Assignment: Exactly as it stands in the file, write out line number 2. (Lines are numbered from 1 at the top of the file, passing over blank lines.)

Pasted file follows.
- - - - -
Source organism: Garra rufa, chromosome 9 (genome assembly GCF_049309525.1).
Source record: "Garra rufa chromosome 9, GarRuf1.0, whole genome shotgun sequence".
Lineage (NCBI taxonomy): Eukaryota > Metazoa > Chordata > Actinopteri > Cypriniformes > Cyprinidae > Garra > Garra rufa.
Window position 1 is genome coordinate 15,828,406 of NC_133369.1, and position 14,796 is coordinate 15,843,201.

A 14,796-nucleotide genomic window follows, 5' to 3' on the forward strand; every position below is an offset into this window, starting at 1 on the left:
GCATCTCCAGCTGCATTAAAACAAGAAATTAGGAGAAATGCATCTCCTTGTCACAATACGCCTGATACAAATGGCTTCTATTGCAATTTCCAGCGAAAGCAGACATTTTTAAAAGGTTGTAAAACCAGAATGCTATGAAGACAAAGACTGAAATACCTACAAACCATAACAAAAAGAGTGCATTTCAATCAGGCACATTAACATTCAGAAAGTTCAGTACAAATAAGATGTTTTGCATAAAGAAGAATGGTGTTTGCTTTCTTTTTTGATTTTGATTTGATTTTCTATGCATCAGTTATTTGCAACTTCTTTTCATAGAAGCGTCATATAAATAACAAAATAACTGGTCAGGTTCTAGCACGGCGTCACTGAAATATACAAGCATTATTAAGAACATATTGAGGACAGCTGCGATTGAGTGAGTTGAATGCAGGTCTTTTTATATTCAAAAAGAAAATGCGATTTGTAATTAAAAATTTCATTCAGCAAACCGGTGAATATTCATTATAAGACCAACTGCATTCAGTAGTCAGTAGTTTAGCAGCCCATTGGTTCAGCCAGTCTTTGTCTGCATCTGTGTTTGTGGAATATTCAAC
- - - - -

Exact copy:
Source record: "Garra rufa chromosome 9, GarRuf1.0, whole genome shotgun sequence".